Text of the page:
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Anomalies in Parallel BranchandBound Algorithms
, 1984
"... We consider the effects of parallelizing branchandbound algorithms by expanding several live nodes simultaneously. It is shown that it is quite possible for a parallel branchandbound algorithm using n 2 processors to take more time than one using n 1 processors even though n 1 < n 2 . Furthermor ..."
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Cited by 49 (3 self)
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We consider the effects of parallelizing branchandbound algorithms by expanding several live nodes simultaneously. It is shown that it is quite possible for a parallel branchandbound algorithm using n 2 processors to take more time than one using n 1 processors even though n 1 < n 2 . Furthermore, it is also possible to achieve speedups that are in excess of the ratio n 2 /n 1 . Experimental results with the 0/1Knapsack and Traveling Salesperson problems are also presented.
Parallel A* Algorithms and their Performance on Hypercube Multiprocessors
, 1993
"... In this paper we develop parallel A* algorithms suitable for distributedmemory machines. In parallel A* algorithms, inefficiencies grow with the number of processors P used, causing performance to drop significantly at lower and intermediate work densities (the ratio of the problem size to P ). To ..."
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Cited by 9 (3 self)
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In this paper we develop parallel A* algorithms suitable for distributedmemory machines. In parallel A* algorithms, inefficiencies grow with the number of processors P used, causing performance to drop significantly at lower and intermediate work densities (the ratio of the problem size to P ). To alleviate this effect, we propose a novel parallel startup phase and efficient dynamic work distribution strategies, and thus improve the scalability of parallel A* search. We also tackle the problem of duplicate searching by different processors, by using work transfer as a means to partial duplicate pruning. The parallel startup scheme proposed requires only \Theta(logP ) time compared to \Theta(P ) time for sequential startup methods used in the past. Using the Traveling Salesman Problem (TSP) as our test case, we see that our work distribution strategies yield speedup improvements of more than 30% and 15% at lower and intermediate work densities, respectively, while requiring 20% to 45%...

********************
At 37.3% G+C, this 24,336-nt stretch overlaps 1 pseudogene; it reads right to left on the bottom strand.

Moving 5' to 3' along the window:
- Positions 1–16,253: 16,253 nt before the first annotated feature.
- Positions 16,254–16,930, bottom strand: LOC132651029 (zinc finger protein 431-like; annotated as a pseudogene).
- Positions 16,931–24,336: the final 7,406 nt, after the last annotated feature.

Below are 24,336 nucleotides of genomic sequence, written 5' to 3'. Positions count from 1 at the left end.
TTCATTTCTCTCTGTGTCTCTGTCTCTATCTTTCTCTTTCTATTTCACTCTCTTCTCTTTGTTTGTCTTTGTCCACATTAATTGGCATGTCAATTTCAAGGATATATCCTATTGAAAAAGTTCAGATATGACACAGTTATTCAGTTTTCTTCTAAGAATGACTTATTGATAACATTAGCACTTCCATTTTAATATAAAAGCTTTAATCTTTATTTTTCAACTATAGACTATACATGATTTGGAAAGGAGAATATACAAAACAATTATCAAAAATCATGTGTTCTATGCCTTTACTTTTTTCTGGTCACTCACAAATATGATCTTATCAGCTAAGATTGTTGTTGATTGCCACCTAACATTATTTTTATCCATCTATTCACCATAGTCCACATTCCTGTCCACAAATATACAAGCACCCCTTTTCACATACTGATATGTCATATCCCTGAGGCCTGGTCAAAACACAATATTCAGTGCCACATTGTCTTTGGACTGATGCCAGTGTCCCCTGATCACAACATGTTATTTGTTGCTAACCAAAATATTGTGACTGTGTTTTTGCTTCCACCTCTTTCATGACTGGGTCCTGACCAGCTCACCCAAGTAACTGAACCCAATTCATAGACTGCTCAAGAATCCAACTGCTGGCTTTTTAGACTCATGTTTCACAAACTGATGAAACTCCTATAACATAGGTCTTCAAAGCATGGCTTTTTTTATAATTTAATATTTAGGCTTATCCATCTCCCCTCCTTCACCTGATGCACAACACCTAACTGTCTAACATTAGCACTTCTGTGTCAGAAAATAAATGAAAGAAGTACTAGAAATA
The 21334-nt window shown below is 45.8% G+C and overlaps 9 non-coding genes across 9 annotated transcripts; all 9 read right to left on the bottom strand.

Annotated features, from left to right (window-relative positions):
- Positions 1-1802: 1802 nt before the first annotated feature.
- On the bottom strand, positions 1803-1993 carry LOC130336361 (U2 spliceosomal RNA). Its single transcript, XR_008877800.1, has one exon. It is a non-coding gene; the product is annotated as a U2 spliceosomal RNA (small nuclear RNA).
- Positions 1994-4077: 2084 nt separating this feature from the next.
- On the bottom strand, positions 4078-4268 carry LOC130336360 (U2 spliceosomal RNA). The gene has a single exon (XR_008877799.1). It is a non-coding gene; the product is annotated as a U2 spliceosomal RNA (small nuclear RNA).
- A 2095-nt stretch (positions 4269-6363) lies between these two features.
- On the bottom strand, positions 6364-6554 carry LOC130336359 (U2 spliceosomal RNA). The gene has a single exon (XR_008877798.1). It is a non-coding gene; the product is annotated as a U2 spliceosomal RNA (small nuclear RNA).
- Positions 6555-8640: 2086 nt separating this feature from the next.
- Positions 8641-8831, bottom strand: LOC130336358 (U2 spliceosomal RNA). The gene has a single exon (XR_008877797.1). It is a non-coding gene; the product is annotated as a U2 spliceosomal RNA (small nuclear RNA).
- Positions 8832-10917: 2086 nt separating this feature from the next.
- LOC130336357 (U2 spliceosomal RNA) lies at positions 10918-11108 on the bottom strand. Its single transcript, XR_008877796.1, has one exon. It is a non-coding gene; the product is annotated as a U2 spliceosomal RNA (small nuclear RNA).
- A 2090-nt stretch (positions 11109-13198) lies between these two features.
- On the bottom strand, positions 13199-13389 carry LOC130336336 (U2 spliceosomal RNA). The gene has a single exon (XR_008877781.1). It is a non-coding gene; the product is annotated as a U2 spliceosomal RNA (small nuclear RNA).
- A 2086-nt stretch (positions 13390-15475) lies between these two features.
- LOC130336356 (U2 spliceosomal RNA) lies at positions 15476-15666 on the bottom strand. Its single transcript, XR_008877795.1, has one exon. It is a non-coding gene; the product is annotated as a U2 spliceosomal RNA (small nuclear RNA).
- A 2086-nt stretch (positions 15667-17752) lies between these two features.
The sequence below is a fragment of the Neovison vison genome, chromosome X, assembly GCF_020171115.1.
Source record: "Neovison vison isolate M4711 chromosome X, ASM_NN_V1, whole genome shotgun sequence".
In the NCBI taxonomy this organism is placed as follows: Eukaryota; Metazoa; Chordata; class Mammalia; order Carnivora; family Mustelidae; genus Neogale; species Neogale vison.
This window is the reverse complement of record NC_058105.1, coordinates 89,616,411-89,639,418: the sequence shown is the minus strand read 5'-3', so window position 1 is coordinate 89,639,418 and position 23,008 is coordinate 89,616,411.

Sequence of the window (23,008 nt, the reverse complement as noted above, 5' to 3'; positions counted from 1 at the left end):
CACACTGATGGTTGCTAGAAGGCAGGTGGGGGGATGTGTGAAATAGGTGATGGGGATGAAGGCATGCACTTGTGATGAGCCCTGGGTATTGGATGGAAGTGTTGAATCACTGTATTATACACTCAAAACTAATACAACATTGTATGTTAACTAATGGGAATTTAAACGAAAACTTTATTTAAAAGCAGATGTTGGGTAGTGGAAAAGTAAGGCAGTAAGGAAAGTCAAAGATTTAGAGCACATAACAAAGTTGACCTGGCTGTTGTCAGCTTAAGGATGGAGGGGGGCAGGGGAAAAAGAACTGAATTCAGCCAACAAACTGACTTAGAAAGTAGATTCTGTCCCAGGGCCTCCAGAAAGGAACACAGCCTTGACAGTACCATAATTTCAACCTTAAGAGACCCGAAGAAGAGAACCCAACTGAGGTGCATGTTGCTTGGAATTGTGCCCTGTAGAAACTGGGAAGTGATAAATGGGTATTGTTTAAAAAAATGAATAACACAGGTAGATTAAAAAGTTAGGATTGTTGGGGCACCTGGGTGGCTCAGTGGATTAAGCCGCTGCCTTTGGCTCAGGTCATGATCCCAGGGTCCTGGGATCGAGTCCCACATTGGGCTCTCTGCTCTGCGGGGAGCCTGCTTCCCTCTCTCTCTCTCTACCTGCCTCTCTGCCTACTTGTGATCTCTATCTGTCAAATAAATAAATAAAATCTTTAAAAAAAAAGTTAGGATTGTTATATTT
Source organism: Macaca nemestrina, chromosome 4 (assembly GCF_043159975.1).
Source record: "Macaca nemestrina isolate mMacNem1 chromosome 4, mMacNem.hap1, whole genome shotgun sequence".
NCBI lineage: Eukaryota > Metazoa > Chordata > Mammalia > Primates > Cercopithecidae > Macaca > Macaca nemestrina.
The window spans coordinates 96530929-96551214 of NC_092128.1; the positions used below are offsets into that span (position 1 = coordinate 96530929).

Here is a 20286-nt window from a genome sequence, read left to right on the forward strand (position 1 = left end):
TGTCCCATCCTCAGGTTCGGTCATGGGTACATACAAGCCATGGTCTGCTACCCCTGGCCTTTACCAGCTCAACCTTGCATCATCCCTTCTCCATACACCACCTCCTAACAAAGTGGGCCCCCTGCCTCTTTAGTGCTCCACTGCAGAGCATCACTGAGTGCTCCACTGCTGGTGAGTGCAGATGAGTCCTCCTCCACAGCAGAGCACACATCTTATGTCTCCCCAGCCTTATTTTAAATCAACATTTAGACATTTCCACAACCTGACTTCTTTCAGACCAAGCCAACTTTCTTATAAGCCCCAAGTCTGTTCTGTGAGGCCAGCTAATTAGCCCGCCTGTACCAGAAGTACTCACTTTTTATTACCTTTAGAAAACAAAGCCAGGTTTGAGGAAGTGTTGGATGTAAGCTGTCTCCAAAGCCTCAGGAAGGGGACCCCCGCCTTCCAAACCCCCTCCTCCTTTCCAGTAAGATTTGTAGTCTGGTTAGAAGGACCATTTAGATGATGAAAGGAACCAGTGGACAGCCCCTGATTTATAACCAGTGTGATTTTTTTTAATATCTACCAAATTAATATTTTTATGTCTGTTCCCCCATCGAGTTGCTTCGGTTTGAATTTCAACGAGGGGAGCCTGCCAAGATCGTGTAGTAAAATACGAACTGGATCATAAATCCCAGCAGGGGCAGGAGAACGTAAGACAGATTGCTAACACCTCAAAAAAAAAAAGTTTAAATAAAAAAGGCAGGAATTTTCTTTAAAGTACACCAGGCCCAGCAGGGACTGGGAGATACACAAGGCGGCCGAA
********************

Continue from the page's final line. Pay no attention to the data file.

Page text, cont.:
Scalable Global and Local Hashing Strategies for Duplicate Pruning in Parallel A* Graph Search
 IEEE Transactions on Parallel and Distributed Systems
, 1995
"... For many applications of the A* algorithm, the state space is a graph rather than a tree. The implication of this for parallel A* algorithms is that different processors may perform significant duplicated work if interprocessor duplicates are not pruned. In this paper, we consider the problem of dup ..."
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Cited by 8 (0 self)
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For many applications of the A* algorithm, the state space is a graph rather than a tree. The implication of this for parallel A* algorithms is that different processors may perform significant duplicated work if interprocessor duplicates are not pruned. In this paper, we consider the problem of duplicate pruning in parallel A* graphsearch algorithms implemented on distributedmemory machines. A commonly used method for duplicate pruning uses a hash function to associate with each distinct node of the search space a particular processor to which duplicate nodes arising in different processors are transmitted and thereby pruned. This approach has two major drawbacks. First, load balance is determined solely by the hash function. Second, node transmissions for duplicate pruning are global; this can lead to hot spots and slower message delivery. To overcome these problems, we propose two different duplicate pruning strategies: (1) To achieve good load balance, we decouple the task of dup...